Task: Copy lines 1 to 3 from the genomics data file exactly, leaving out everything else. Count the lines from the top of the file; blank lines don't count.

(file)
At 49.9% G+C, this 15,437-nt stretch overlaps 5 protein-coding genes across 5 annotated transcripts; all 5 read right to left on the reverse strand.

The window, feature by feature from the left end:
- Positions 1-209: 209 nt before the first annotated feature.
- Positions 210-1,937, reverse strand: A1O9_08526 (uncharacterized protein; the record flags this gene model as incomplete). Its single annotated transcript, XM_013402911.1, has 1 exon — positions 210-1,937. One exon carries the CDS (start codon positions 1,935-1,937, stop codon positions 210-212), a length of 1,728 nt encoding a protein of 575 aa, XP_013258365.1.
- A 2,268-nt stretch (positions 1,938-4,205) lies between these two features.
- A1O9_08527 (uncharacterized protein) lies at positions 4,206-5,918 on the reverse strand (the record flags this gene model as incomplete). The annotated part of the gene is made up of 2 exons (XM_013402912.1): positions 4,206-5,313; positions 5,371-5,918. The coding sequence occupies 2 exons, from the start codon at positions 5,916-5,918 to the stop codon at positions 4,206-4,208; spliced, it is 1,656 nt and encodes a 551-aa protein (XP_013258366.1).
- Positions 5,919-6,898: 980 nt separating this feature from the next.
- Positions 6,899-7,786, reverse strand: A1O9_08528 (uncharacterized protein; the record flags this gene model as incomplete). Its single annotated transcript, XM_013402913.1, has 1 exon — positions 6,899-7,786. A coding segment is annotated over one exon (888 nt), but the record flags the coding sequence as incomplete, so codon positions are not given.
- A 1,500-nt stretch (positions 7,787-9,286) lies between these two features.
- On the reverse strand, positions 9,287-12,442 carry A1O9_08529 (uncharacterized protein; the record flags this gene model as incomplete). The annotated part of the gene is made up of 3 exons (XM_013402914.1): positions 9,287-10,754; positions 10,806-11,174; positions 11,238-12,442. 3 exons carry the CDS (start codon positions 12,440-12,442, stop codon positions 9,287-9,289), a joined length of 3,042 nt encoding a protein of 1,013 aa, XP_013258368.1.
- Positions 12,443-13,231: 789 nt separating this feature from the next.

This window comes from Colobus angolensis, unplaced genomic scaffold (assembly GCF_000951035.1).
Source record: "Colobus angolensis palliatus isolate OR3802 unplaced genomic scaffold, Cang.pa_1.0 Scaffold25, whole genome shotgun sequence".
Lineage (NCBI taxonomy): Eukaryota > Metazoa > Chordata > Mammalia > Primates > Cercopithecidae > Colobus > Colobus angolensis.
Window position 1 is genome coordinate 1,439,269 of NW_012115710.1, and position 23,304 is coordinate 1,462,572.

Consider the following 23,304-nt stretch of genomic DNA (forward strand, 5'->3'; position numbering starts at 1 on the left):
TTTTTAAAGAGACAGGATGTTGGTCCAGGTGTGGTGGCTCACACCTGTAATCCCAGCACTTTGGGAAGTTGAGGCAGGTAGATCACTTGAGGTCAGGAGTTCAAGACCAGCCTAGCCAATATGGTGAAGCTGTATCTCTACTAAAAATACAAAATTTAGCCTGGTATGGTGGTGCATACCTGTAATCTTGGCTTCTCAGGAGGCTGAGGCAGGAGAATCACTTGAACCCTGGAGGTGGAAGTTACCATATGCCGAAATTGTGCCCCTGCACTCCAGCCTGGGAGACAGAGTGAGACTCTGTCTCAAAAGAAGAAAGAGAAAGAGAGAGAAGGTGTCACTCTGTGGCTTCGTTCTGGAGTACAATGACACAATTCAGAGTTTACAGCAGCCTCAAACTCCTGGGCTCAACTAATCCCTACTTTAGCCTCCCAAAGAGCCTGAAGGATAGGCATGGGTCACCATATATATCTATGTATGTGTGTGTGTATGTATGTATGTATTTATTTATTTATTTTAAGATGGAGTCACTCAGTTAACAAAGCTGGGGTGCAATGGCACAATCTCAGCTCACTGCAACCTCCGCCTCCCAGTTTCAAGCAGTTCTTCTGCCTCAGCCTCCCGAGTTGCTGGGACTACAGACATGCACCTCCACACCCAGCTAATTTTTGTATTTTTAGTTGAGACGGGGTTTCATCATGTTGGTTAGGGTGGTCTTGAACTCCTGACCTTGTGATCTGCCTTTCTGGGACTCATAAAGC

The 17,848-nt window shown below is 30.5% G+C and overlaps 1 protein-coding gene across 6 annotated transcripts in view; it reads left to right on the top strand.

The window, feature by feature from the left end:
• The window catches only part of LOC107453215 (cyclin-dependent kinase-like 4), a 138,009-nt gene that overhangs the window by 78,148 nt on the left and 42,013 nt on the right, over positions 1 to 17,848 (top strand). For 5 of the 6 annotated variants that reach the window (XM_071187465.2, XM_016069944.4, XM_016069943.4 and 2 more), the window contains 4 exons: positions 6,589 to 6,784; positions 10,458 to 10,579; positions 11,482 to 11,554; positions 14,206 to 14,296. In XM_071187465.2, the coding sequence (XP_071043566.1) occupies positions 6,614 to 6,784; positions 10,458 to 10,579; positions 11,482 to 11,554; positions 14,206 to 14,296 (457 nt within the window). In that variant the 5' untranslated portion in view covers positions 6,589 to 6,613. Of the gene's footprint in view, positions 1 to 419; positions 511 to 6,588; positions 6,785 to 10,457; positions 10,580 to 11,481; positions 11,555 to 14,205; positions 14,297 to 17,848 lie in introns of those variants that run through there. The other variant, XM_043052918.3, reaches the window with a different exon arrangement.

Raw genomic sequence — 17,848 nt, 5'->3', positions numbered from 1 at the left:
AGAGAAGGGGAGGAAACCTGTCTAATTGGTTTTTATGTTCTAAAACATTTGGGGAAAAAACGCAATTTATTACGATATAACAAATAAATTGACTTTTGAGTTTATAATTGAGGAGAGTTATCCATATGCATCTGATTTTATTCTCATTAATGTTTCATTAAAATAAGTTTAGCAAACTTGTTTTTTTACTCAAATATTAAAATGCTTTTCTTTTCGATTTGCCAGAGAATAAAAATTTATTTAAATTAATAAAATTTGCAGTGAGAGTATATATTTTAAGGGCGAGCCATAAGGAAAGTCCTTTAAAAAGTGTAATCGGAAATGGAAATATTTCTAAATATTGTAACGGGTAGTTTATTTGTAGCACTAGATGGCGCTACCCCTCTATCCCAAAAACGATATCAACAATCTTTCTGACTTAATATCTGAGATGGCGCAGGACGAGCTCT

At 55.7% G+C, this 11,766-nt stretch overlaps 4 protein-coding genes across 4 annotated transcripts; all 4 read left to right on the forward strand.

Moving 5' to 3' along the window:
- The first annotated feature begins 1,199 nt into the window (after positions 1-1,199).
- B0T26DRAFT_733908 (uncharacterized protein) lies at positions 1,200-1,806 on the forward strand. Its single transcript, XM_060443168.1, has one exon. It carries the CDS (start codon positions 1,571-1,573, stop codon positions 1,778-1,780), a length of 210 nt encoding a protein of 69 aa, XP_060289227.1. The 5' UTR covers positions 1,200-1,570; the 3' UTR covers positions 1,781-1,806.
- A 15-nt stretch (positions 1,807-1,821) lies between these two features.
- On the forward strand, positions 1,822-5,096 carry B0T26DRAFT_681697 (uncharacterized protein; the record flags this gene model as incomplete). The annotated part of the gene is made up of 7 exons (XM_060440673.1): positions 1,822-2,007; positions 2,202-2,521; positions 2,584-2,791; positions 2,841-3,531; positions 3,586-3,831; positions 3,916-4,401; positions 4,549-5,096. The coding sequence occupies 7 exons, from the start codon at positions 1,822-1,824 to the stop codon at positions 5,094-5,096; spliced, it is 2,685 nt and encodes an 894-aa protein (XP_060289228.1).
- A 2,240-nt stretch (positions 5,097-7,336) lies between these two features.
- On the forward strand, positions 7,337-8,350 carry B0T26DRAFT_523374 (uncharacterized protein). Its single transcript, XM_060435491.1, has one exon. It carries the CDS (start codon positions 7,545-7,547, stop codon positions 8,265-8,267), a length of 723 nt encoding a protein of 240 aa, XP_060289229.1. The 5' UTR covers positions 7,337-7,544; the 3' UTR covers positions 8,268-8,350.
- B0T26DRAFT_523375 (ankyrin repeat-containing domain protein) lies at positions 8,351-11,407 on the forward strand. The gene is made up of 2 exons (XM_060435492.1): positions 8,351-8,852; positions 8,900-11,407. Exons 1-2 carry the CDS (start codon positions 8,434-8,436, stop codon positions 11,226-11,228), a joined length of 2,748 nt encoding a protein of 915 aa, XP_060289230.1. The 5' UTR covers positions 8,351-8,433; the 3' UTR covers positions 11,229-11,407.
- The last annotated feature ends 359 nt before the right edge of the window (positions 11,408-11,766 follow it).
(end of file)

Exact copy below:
At 49.9% G+C, this 15,437-nt stretch overlaps 5 protein-coding genes across 5 annotated transcripts; all 5 read right to left on the reverse strand.

The window, feature by feature from the left end:
- Positions 1-209: 209 nt before the first annotated feature.